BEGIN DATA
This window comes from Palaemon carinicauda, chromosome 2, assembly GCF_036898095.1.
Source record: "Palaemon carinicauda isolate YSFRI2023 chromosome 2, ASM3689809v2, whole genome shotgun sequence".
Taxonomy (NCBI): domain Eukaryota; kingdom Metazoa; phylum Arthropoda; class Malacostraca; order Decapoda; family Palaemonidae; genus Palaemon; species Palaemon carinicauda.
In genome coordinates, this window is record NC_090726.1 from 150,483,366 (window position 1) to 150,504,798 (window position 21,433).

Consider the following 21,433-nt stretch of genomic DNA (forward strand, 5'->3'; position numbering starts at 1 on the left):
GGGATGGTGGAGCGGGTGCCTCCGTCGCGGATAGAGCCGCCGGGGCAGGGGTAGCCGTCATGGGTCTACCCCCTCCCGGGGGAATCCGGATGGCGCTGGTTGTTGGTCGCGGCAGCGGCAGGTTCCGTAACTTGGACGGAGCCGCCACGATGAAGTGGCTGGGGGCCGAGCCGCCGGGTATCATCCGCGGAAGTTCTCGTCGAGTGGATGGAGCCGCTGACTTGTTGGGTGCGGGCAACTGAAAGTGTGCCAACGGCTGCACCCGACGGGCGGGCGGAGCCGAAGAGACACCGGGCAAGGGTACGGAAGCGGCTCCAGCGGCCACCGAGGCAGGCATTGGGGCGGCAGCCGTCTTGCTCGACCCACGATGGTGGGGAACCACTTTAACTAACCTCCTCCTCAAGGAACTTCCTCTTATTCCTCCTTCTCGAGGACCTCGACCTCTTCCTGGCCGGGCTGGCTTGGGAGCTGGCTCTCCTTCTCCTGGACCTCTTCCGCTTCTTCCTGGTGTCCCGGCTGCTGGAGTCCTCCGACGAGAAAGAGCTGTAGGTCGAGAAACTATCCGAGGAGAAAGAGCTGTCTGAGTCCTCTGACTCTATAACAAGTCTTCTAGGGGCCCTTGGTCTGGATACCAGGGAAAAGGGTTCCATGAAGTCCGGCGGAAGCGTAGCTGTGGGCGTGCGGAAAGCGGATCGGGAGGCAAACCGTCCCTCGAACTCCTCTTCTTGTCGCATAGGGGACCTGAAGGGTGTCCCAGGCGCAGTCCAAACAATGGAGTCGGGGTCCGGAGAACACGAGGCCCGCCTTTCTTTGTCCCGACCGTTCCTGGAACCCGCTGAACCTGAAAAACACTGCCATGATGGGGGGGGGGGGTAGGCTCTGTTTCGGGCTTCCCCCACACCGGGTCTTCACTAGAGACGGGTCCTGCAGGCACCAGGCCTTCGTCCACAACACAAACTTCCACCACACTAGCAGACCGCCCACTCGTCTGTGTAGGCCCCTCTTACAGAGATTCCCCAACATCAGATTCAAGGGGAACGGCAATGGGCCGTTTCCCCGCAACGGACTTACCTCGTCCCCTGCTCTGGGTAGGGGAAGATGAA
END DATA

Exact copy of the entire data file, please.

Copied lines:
This window comes from Palaemon carinicauda, chromosome 2, assembly GCF_036898095.1.
Source record: "Palaemon carinicauda isolate YSFRI2023 chromosome 2, ASM3689809v2, whole genome shotgun sequence".
Taxonomy (NCBI): domain Eukaryota; kingdom Metazoa; phylum Arthropoda; class Malacostraca; order Decapoda; family Palaemonidae; genus Palaemon; species Palaemon carinicauda.
In genome coordinates, this window is record NC_090726.1 from 150,483,366 (window position 1) to 150,504,798 (window position 21,433).

Consider the following 21,433-nt stretch of genomic DNA (forward strand, 5'->3'; position numbering starts at 1 on the left):
GGGATGGTGGAGCGGGTGCCTCCGTCGCGGATAGAGCCGCCGGGGCAGGGGTAGCCGTCATGGGTCTACCCCCTCCCGGGGGAATCCGGATGGCGCTGGTTGTTGGTCGCGGCAGCGGCAGGTTCCGTAACTTGGACGGAGCCGCCACGATGAAGTGGCTGGGGGCCGAGCCGCCGGGTATCATCCGCGGAAGTTCTCGTCGAGTGGATGGAGCCGCTGACTTGTTGGGTGCGGGCAACTGAAAGTGTGCCAACGGCTGCACCCGACGGGCGGGCGGAGCCGAAGAGACACCGGGCAAGGGTACGGAAGCGGCTCCAGCGGCCACCGAGGCAGGCATTGGGGCGGCAGCCGTCTTGCTCGACCCACGATGGTGGGGAACCACTTTAACTAACCTCCTCCTCAAGGAACTTCCTCTTATTCCTCCTTCTCGAGGACCTCGACCTCTTCCTGGCCGGGCTGGCTTGGGAGCTGGCTCTCCTTCTCCTGGACCTCTTCCGCTTCTTCCTGGTGTCCCGGCTGCTGGAGTCCTCCGACGAGAAAGAGCTGTAGGTCGAGAAACTATCCGAGGAGAAAGAGCTGTCTGAGTCCTCTGACTCTATAACAAGTCTTCTAGGGGCCCTTGGTCTGGATACCAGGGAAAAGGGTTCCATGAAGTCCGGCGGAAGCGTAGCTGTGGGCGTGCGGAAAGCGGATCGGGAGGCAAACCGTCCCTCGAACTCCTCTTCTTGTCGCATAGGGGACCTGAAGGGTGTCCCAGGCGCAGTCCAAACAATGGAGTCGGGGTCCGGAGAACACGAGGCCCGCCTTTCTTTGTCCCGACCGTTCCTGGAACCCGCTGAACCTGAAAAACACTGCCATGATGGGGGGGGGGGGTAGGCTCTGTTTCGGGCTTCCCCCACACCGGGTCTTCACTAGAGACGGGTCCTGCAGGCACCAGGCCTTCGTCCACAACACAAACTTCCACCACACTAGCAGACCGCCCACTCGTCTGTGTAGGCCCCTCTTACAGAGATTCCCCAACATCAGATTCAAGGGGAACGGCAATGGGCCGTTTCCCCGCAACGGACTTACCTCGTCCCCTGCTCTGGGTAGGGGAAGATGAA